DEAR FIONA: Should I take him back if he still hasn’t left his wife?

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THIS WEEK IN 1993: ‘Despicable’ attack on Armistice Day

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Our agony aunt tries to solve more readers’ problems

QUESTION: I knew that when I started seeing my boyfriends three years ago, but he told me his existing marriage was all but over.

Six months ago, he left his wife and moved in with me, but within four weeks, he had left me to return to her.

He has stayed in contact with me and keeps telling me he loves me, how awful his marriage is and that he wants to move back, but should I trust him this time?

He really hurt me when he left; I came back to an empty flat to find he had packed his bags and gone while I was at work.

I love him, but I’m so confused that I just don’t know what to do.

FIONA SAYS: If his marriage is so dreadful, why is he still with his wife, and why did he sneak out on you?

There seems to be little about this man that deserves commitment from you, or inspires confidence.

He has done nothing but hurt or confuse you, and frankly, I think you’ll only get more of the same if you continue to see him.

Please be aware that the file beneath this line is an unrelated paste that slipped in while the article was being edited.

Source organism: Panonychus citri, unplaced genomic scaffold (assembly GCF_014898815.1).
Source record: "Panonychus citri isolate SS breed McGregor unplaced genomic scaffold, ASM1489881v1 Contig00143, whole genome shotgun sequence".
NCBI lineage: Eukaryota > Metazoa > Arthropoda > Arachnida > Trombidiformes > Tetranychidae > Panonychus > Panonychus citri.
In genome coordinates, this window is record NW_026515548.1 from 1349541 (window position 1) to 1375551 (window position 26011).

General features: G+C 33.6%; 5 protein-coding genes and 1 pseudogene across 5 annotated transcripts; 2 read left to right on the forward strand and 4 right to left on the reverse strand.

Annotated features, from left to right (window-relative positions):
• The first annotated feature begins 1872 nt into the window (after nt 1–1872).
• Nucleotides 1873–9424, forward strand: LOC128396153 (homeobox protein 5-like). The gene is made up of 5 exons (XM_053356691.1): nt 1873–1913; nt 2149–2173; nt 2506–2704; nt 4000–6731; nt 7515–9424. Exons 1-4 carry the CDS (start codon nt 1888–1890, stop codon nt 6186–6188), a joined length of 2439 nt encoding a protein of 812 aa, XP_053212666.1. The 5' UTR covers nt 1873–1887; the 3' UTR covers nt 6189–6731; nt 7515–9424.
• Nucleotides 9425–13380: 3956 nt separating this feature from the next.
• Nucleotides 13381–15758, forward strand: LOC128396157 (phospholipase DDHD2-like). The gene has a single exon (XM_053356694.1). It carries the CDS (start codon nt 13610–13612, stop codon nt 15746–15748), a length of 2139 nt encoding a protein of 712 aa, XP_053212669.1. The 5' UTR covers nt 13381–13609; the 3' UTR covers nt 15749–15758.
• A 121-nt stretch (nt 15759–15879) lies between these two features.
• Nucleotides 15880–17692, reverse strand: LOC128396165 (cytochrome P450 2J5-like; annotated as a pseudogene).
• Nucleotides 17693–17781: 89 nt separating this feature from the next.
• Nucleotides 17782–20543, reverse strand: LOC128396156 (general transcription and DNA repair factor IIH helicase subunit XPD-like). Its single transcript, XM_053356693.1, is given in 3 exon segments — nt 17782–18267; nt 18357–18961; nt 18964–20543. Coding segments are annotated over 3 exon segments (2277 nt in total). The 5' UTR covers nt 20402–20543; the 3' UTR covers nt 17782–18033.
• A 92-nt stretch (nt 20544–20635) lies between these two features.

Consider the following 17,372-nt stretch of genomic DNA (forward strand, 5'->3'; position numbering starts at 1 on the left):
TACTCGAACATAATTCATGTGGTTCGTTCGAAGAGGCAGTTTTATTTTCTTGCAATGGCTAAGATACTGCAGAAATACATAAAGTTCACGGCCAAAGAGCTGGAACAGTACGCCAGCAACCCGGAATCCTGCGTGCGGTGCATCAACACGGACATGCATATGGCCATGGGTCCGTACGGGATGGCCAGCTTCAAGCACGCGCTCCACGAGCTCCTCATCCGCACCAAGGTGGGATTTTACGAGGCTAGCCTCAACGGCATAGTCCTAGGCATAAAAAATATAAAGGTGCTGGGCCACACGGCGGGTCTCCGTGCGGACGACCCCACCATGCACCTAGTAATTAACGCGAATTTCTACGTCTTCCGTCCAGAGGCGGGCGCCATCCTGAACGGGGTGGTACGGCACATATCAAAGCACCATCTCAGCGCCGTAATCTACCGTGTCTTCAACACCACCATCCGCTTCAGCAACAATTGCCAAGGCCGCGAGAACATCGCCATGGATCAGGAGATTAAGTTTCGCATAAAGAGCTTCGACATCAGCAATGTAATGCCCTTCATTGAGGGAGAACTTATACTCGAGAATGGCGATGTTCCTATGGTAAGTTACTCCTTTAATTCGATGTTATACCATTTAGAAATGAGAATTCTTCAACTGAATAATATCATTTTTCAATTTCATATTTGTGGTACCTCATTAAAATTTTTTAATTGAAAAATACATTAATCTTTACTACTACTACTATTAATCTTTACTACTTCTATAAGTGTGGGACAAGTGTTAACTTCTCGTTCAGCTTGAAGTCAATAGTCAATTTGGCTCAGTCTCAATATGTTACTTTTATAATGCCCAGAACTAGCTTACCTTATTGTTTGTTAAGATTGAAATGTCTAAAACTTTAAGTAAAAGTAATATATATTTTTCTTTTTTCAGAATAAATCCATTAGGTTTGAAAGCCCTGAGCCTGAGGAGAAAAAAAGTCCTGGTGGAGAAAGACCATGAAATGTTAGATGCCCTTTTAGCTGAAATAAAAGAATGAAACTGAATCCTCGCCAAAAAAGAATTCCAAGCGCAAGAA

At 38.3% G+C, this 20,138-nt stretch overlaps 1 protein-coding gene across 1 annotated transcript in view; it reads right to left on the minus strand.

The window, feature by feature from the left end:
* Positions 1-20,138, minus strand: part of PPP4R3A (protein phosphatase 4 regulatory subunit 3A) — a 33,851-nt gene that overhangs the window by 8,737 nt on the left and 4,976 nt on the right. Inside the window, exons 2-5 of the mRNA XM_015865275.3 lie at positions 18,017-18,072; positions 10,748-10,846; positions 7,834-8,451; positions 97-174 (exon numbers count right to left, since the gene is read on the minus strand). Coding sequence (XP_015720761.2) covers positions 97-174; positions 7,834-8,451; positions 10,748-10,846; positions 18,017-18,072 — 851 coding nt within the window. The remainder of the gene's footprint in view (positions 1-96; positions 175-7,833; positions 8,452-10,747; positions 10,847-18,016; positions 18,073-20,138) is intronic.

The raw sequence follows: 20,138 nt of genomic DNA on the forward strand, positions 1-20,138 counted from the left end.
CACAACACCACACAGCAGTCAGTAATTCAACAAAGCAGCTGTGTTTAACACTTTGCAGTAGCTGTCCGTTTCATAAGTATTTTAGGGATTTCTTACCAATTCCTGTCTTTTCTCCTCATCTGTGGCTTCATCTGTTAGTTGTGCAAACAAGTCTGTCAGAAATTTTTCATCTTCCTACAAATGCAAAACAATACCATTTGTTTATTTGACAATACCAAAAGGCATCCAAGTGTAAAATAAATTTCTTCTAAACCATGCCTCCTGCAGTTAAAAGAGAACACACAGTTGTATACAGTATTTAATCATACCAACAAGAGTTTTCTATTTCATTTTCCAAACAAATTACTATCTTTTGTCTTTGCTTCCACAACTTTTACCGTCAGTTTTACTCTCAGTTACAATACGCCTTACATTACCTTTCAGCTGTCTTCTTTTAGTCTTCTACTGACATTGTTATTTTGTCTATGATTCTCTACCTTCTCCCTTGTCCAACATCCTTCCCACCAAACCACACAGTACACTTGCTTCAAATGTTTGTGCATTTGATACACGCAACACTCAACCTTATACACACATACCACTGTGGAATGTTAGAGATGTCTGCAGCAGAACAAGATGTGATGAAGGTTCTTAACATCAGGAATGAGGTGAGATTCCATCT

I am sorry to sound negative, but I suspect there is no real future in this relationship. Make the break now and look for love with someone who is free to return your commitment.

QUESTION: My next-door neighbour recently lost her baby son, who was just six months old.

Naturally, she is absolutely devastated and as she’s a single parent and appears to have little or no family to call on for sympathy and support, I’d like to help.

I’m in my seventies and unable to get out and about much, but I wish there was more I could do.

Are there any organisations she could turn to for support as they would be more helpful than I can be?

FIONA SAYS: You may not be able to get out and about, but don’t underestimate the power of listening.

I’m sure your neighbour appreciates your sympathy and support already, even if she’s not able to express this clearly.

It will help her to have people to talk to who have been through this, so I’d suggest she contacts the Child Death Helpline (childdeathhelpline.org.uk) on 0800 282 986.

Run by volunteers, all of whom are bereaved parents, it gives callers the opportunity to talk freely about their feelings.

Finally, do let your neighbour know that you’d like to help in any way you can - she’s fortunate to have you around.